The Mysteries: Dangerous Histories author panel session at LA Times Festival of Books was excellent, like all of the panel sessions I attended. We were all sitting on the edge of our seats from the very beginning.
It was moderated by Denise Hamilton, an award-winning author who writes the Eve Diamond crime series.
She edited Los Angeles Noir (Akashic Noir) and Los Angeles Noir 2: The Classics (Akashic Noir). For The Last Embrace, Denise used oral histories and Old Hollywood memoirs as research material while writing. That novel was set in a time when LA was small enough that everyone knew someone who worked in some way in the Entertainment Industry. She also interviewed people she could find from the period who were connected to the research she had done, and got them to dish the dirt that hadn’t been published. He new novel, Damage Control, is coming out in September, 2011.
Publishers Weekly says, “Like Raymond Chandler, Hamilton describes California in gritty, lyrical prose;
like Sue Grafton, she shows a tough-skinned, tenderhearted heroine
breaking a few rules, if not a few bones.”
Tom Franklin won an 2010 LA Times Festival Book Prize for his latest novel, Crooked Letter, Crooked Letter: A Novel. He grew up in Alabama and moved “all the way” to Mississippi, where he lives now. Past novels include Poachers: Stories and Hell at the Breech: A Novel, which is based on a real 1890′s sharecropper feud.
Publishers Weekly says of Franklin’s Poachers, “although he may occasionally wax sentimental about life in the impoverished South, Franklin’s style is often as laconic and simply spoken as his characters’ dialogue, sometimes close to Hemingway, but more often akin to Denis Johnson or Raymond Carver in its resonant ordinariness.”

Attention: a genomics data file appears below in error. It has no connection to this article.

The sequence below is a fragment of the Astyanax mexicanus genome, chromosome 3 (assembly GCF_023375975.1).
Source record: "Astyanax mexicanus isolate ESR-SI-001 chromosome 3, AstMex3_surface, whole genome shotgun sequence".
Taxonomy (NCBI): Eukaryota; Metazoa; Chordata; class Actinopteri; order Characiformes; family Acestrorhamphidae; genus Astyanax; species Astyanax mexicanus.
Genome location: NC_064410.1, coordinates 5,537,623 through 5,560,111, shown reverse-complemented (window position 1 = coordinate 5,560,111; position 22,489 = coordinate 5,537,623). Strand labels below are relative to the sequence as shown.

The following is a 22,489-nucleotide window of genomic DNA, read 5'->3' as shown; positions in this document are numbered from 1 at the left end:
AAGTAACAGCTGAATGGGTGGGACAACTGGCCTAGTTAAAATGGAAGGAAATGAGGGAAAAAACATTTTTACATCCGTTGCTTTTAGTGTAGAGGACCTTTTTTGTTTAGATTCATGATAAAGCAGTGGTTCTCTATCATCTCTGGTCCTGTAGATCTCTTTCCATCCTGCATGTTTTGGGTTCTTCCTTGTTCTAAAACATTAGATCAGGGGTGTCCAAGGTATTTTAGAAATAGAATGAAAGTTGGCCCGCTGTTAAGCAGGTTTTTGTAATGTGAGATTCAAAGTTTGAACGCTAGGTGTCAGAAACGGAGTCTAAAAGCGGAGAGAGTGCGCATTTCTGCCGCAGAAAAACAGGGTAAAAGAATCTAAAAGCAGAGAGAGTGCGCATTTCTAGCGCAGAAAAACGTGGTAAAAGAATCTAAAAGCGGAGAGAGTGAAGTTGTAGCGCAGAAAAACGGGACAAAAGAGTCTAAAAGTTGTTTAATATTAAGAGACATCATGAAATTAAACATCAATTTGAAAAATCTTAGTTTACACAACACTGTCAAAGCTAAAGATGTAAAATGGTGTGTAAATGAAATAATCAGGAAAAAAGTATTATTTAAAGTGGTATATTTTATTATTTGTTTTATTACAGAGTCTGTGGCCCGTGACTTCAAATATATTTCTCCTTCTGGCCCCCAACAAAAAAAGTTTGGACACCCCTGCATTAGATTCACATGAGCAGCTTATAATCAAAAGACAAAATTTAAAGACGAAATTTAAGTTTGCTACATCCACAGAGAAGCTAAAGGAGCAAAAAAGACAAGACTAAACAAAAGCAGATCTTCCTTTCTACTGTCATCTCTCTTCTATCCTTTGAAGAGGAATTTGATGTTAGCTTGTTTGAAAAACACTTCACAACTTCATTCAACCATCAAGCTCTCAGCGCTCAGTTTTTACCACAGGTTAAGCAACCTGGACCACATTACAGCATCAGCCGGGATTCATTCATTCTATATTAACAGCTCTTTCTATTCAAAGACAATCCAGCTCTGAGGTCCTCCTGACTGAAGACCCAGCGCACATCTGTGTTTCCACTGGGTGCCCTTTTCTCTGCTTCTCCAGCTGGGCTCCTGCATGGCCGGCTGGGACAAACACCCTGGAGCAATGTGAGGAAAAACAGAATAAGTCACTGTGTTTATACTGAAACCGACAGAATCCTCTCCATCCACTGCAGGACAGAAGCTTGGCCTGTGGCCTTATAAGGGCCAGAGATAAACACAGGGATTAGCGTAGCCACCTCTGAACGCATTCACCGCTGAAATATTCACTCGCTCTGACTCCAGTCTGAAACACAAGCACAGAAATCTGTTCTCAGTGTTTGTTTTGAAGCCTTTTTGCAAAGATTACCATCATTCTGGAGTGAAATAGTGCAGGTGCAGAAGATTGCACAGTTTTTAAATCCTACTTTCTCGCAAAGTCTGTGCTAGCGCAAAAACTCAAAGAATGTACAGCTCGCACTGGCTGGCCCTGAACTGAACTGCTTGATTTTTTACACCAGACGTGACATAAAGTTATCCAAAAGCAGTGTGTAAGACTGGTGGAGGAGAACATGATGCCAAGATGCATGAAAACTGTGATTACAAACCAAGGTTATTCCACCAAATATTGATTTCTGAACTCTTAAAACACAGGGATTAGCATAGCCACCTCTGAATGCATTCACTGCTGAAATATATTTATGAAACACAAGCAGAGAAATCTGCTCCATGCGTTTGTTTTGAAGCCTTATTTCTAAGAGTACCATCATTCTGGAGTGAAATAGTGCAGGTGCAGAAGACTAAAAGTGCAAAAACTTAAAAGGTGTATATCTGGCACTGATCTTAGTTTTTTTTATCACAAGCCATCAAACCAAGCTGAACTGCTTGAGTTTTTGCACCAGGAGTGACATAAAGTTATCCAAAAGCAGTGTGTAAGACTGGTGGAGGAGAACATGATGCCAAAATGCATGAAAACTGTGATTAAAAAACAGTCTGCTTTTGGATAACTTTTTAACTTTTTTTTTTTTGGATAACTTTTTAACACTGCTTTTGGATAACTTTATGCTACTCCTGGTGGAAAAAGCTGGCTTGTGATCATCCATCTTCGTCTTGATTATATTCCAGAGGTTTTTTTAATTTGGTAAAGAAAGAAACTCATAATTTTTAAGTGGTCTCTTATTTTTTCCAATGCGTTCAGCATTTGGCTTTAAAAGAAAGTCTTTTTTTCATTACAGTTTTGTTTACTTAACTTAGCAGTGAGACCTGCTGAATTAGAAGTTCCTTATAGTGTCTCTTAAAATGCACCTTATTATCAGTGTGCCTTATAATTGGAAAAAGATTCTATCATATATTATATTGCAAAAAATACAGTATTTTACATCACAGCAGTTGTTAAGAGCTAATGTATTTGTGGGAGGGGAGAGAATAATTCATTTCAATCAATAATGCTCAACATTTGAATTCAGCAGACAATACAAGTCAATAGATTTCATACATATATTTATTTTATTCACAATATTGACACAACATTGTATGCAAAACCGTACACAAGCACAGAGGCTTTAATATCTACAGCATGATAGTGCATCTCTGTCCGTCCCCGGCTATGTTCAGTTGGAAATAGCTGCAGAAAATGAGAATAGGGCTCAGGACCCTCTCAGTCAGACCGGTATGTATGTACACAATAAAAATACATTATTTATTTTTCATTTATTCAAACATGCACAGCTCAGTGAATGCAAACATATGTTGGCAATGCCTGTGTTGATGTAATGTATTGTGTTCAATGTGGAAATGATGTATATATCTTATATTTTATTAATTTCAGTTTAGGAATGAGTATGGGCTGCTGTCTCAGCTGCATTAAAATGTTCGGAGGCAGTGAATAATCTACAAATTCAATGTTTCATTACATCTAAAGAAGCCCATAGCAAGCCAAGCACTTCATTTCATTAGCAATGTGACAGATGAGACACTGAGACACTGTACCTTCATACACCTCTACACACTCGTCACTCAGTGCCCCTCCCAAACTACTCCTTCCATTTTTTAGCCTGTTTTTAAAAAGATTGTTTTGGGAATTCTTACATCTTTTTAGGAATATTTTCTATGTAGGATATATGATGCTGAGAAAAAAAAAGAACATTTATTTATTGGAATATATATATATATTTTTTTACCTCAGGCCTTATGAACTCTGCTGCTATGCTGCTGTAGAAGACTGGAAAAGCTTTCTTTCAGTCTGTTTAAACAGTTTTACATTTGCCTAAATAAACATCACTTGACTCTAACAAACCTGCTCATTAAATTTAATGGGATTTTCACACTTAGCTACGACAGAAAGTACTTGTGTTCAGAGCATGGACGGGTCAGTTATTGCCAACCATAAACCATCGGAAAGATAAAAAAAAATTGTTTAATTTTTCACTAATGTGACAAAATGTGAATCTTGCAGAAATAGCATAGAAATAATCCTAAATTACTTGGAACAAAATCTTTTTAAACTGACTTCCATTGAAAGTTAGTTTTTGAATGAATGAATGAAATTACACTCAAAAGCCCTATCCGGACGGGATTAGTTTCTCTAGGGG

Tom had the whole audience cracking up within the first couple of minutes. He didn’t intend to write mysteries or historical fiction. He thinks of himself as a Southern writer. He considers himself to be a lazy researcher but he does know that authors have to get the details right. The feeling I got was that he has to drag himself kicking and screaming into doing research. He uses period Sears & Roebuck catalogs for any period he’s writing about because they’re so comprehensive. I think this would be an invaluable research tool since the areas he writes about relied on those catalogs for everything.
Kelli Stanley was a 2010 LA Times Festival Book Prize finalist for her novel City of Dragons, the first in her 1940’s San Francisco PI series. Kelli is perhaps better known for her more classical novels and writings. Her Roman noir series includes The Curse-Maker and Nox Dormienda: A Long Night for Sleeping (An Arcturus Mystery). City of Dragons is her first novel set in a more modern time period. Her second more modern novel, City of Secrets, comes out in September, 2011, and she said she plans to write about these people as long as she’s alive. Kelli developed a complete backstory for the main character, which was fascinating and made me wish I took shorthand so I could capture it all for you. She sees her goal as translating history for the reader. Her main character in the City of Dragons series, Miranda Corbie, is motivated by finding justice for victims.
Publishers Weekly says of Stanley’s City of Dragons “aptly describes San Francisco as a city redolent and glistening with sin and lamplight, forever a girl you didn’t take home to Mother.”
I downloaded City of Dragons Saturday and will review it as soon as I finish reading it. I’m enjoying the hell out of it so far. If you can’t wait that long, click on the underlined title link to buy the book.
Kelli did her research for City of Dragons by purchasing items from the 1940’s on eBay, by using the Yellow Pages, Life magazine and the Sears & Roebuck catalog, and by finding San Francisco World’s Fair souvenirs. She used actual phone numbers in the novel. She also researched the period’s newspapers and read letters to the editor to get a pulse on area sentiments and points of view about events happening then.
With all three of these authors, I got so engrossed in their stories that I forgot to take notes part of the time. If you want to get any of their books, just click on the underlined title link.
Wish you could have been there!
If you’re interested in reading more articles on the LA Times Festival of Books author panel sessions, just click on the title below:
LA Times Festival of Books – Los Angeles Stories
LA Times Festival of Books – Stories from the South
LA Times Festival of Books – A Conversation with Carolyn See
LA Times Festival of Books – Mysteries: A Question of Character
UCLA vs. USC – Which is Best for the LA Times Festival of Books?
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